Asking the political and business leaders who have gathered in Davos for the annual jamboree of the rich and powerful of the world to take urgent steps to tackle the growing rich-poor divide, Oxfam said this increasing inequality is undermining the fight against poverty, damaging economies and fuelling public anger across the globe.
Oxfam International Executive Director Winnie Byanyima, one of the key participants at the WEF summit, said it is "morally outrageous" that a few wealthy individuals are amassing a growing share of India's wealth, while the poor are struggling to eat their next meal or pay for their child's medicines.
"If this obscene inequality between the top 1 per cent and the rest of India continues then it will lead to a complete collapse of the social and democratic structure of this country," she added.
Noting that wealth is becoming even more concentrated, Oxfam said 26 people now own the same as the 3.8 billion people who make up the poorest half of humanity, down from 44 people last year.
The world's richest man Jeff Bezos, the founder of Amazon, saw his fortune increase to $112 billion and just 1 per cent of his fortune is equivalent to the whole health budget for Ethiopia, a country of 115 million people.
"India's top 10 per cent of the population holds 77.4 per cent of the total national wealth. The contrast is even sharper for the top 1 per cent that holds 51.53 per cent of the national wealth.
"The bottom 60 per cent, the majority of the population, own merely 4.8 per cent of the national wealth. The wealth of top 9 billionaires is equivalent to the wealth of the bottom 50 per cent of the population," Oxfam said while noting that high level of wealth disparity subverts democracy.
Between 2018 and 2022, India is estimated to produce 70 new dollar millionaires every day, Oxfam said.
"It (the survey) reveals how governments are exacerbating inequality by underfunding public services, such as healthcare and education, on the one hand, while under taxing corporations and the wealthy, and failing to clamp down on tax dodging on the other," Oxfam India CEO Amitabh Behar said.
The survey also shows that women and girls are hardest hit by rising economic inequality, he added.
"The size of one's bank account should not dictate how many years your children spend in school, or how long you live - yet this is the reality in too many countries across the globe. While corporations and the super-rich enjoy low tax bills, millions of girls are denied a decent education and women are dying for lack of maternity care," Byanyima said.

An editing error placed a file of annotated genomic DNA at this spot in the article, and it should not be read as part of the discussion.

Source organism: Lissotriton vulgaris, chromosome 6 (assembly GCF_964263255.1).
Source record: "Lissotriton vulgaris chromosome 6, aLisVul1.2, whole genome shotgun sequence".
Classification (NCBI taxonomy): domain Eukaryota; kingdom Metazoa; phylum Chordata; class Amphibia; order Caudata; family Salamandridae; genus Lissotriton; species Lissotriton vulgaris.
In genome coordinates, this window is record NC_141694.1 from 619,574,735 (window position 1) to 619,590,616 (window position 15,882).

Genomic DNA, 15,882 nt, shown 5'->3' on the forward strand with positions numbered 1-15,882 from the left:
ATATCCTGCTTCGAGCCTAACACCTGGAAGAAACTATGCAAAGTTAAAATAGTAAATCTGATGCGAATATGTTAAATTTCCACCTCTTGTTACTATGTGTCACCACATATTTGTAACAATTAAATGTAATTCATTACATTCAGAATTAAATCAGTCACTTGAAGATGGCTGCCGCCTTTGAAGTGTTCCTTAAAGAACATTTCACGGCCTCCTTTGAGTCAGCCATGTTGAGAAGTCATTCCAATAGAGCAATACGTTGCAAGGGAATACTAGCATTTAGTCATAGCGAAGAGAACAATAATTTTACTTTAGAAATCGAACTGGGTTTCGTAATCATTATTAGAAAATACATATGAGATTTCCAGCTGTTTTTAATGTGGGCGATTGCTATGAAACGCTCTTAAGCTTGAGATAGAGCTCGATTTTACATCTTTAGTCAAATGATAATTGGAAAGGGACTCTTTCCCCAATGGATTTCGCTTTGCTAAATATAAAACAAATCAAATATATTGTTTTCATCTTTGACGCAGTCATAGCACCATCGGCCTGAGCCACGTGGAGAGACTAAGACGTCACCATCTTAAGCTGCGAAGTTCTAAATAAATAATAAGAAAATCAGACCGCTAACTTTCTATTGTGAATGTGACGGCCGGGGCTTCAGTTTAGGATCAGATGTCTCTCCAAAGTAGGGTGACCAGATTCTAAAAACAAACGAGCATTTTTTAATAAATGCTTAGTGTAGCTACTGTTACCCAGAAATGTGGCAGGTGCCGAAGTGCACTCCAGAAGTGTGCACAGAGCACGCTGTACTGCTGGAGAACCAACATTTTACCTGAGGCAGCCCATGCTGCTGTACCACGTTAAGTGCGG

According to the Oxfam report, India added 18 new billionaires last year, raising the total number of billionaires to 119, while their wealth crossed the $400 billion (Rs 28 lakh crore) mark for the first time.
It rose from $325.5 billion in 2017 to $440.1 billion in 2018, making it the single largest annual increase since the 2008 global financial crisis.
Oxfam further said getting India's richest 1 per cent pay just 0.5 per cent extra tax on their wealth could raise enough money enough to increase the government spending on health by 50 per cent.
It said the combined revenue and capital expenditure of the Centre and states for medical, public health, sanitation and water supply is Rs 2,08,166 crore, which is less than the country' richest man Mukesh Ambani's wealth of Rs 2.8 lakh crore.
Globally, Oxfam said the tax rates for wealthy individuals and corporations have been cut dramatically.
While billionaire wealth soars, public services are suffering from chronic underfunding or being outsourced to private companies that exclude the poorest people, Oxfam said.
The rights group said in many countries including India, a decent education or quality healthcare has become a luxury only the rich can afford.
"Children from poor families in India are three times more likely to die before their first birthday than children from rich families," it added.
Oxfam said its calculations are based on the latest comprehensive data sources available publicly, including from the Credit Suisse Wealth Databook and the annual Forbes Billionaires List.
Business Standard has always strived hard to provide up-to-date information and commentary on developments that are of interest to you and have wider political and economic implications for the country and the world. Your encouragement and constant feedback on how to improve our offering have only made our resolve and commitment to these ideals stronger. Even during these difficult times arising out of Covid-19, we continue to remain committed to keeping you informed and updated with credible news, authoritative views and incisive commentary on topical issues of relevance.
We, however, have a request.
As we battle the economic impact of the pandemic, we need your support even more, so that we can continue to offer you more quality content. Our subscription model has seen an encouraging response from many of you, who have subscribed to our online content. More subscription to our online content can only help us achieve the goals of offering you even better and more relevant content. We believe in free, fair and credible journalism. Your support through more subscriptions can help us practise the journalism to which we are committed.
Support quality journalism and subscribe to Business Standard.